“That was very brave of you,” said the old man. “Taking the lead, protecting the women. That kind of chivalry is quite rare these days, isn’t it? But I’m afraid none of you are going to survive the night.”

“Who are you?” Zave asked.

“You’re in my home, young man. Manners dictate that you introduce yourself first.”

“Your home?” Fey demanded. “This is our nest!”

The old man eyed Derrick’s hand and took another bite. “Not anymore.”

“I’m Xavier Thendred,” Zave said, holding up a hand to quiet Fey. To his own surprise, she obeyed. “Now answer my question.”

The old man eyed him slyly. “I’ve been known by several names. Which would you prefer that I give you?”

“You’re real one.”

“Very well.” He grinned. “Two hundred years ago, I was called Jacob Donner. You may have heard of me.”

“From the Donner Party,” Zave replied. If he was surprised, he didn’t show it. “Why are you here?”

Jacob held up the disembodied hand, as if that answered everything. Unfortunately, Zave thought with a squirm, it probably did.

“I…” Zave took a deep breath. “I’m going to make a deal with you. If you agree, you have to leave Fey and the rest of her pack alone.”

Jacob Donner cocked his head. “Oh? And what could you possibly think to offer me in exchange?”

This was it. The moment he had been dreading all along. Once these words left his mouth, there would be no going back. It would be like the smiling man said: he could save Clueless’ life, and those of Fey’s pack, but only if he gave up his in exchange. He looked over his shoulder. Far in the distance, the sun was beginning to rise. And in its warm light, he saw Clueless. His heart hardened.

She was worth this.

He turned to face Jacob. “You can have me.”

Jacob laughed, his voice booming through the woods despite his frail body.

“My dear boy,” he said, smiling, “I already have you!”

Zave shook his head. “Maybe, but you don’t know what you have.”

“Zave, what are you doing?” Fey asked.

“What has to be done,” Zave answered without looking at her.

“You don’t have to make a deal with him. Look at him! He’s more fragile than a dry stick! We can just—”

“This is the only way,” Zave cut her off. “I’ve seen it. Anyone who tries to fight him…”

He looked at Glenn.

Jacob Donner was looking at him curiously now. “Who are you, boy? Who are you really?”

“I…I don’t know,” Zave admitted. His eyes grew wide, haunted. “I thought I did, but now I don’t know anything.”

“And what makes you think that you are worth an entire pack of skinwalkers?”

Zave swallowed. “Ask me how I found this place.”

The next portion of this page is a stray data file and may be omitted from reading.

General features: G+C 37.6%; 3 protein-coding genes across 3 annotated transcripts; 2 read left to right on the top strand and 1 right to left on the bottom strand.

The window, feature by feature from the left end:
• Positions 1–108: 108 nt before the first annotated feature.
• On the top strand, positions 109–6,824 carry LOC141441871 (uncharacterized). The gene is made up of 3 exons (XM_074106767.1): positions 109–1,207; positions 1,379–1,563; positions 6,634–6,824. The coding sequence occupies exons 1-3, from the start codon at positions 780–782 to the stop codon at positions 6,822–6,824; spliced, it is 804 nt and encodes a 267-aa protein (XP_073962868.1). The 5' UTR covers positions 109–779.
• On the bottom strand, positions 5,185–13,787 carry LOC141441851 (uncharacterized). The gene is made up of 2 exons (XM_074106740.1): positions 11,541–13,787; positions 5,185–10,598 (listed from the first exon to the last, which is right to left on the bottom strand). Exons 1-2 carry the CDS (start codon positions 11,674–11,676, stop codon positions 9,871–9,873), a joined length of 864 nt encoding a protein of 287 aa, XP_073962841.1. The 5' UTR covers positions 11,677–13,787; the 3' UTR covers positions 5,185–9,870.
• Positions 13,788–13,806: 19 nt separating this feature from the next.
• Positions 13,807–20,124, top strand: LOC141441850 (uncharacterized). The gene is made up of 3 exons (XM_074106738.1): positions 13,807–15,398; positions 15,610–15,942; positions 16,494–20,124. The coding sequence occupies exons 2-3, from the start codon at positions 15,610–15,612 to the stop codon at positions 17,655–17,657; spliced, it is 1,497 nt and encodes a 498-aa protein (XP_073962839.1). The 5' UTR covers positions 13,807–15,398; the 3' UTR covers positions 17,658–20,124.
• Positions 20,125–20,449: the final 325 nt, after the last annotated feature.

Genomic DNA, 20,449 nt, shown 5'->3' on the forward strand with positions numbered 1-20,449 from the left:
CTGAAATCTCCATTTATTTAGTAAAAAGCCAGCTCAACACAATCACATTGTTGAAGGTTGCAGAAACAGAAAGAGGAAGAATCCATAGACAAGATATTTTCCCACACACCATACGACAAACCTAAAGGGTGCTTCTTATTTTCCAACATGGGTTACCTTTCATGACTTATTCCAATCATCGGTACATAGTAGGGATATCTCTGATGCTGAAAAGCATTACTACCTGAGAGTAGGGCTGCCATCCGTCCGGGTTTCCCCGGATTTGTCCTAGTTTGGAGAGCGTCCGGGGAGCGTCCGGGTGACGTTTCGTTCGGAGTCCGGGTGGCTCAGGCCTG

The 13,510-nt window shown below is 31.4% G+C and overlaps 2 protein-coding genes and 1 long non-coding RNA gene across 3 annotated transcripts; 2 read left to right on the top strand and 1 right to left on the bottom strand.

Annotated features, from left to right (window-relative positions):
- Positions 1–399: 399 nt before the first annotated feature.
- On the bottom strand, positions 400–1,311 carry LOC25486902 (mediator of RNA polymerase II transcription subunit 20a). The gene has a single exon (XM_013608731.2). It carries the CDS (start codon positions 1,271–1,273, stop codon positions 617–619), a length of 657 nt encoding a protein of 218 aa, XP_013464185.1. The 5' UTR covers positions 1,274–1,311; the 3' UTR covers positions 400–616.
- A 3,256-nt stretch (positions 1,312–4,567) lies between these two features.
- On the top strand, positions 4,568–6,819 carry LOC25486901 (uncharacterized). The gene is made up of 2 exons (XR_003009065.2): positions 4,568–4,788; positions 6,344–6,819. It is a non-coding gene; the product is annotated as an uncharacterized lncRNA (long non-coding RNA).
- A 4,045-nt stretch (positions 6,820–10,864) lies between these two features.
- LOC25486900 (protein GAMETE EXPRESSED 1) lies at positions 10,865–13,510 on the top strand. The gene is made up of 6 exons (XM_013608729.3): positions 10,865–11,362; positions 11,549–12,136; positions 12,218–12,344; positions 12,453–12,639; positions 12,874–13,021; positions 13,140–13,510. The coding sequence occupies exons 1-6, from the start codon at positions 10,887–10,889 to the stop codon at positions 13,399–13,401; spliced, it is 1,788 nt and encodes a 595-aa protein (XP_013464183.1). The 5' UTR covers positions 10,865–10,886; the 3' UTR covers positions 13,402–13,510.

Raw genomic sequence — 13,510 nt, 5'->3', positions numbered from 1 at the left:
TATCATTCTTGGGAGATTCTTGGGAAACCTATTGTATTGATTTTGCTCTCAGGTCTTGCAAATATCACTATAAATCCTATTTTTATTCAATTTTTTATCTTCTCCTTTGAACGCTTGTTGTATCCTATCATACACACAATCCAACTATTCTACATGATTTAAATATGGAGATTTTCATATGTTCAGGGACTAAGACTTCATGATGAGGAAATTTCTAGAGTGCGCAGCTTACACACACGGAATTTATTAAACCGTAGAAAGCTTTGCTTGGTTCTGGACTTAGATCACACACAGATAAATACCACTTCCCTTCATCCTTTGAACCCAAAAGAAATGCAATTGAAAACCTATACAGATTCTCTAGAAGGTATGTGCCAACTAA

Jacob raised an eyebrow. “Very well. How?”

Slowly, Zave reached into his pocket and pulled out Fey’s cigarette lighter. He gave it a flick, and a tiny flame sprang into existence.

“The fire told me,” he whispered.

Jacob went rigid. A freezing gust of wind blew through the nest, putting out the flame.

“You mean to tell me,” he said, his voice unbelieving, “that you can see what’s inside the fire?”

Zave hesitated, then nodded.

The old man transformed in a matter of seconds, becoming another one of the monsters that had been plaguing them for the past few days. Only, where the others had fur that was brown and gray, like a deer or a wolf’s, Donner’s was as black as a moonless night. He stood a whole foot taller than any of the others Zave had encountered, and there was a sort of…aura…of power surrounding him. Tossing aside Derrick’s hand, he rose to his feet and reached out to grab Zave by the neck.

“Zave!” Clueless exclaimed as he was raised off the ground.

“Fey!” he croaked. “Keep her back!”

The beast that was Jacob Donner held him at face level, staring deep into his eyes. For a long, terrifying minute, nobody moved. Then the sun began to reflect in Jacob’s black eyes, and in that light images began to form. He saw Jacob set him down, take a step back, and—

“It is you!” Jacob whispered in awe. He set Zave down and took a step back in shock. “After two centuries of searching, I’ve finally found you!”

Zave gritted his teeth, trying not to show his fear—or how much it bothered him that this thing apparently knew more about him than he knew himself.

Jacob closed his eyes in thought, and Fey took a step forward, obviously intending to attack while he wasn’t looking. Zave held out his arm to stop her, though, and once again she obeyed.

“Very well,” Jacob said at last, opening his eyes. “I accept your offer. I’ll take you in exchange for leaving this pack unharmed.”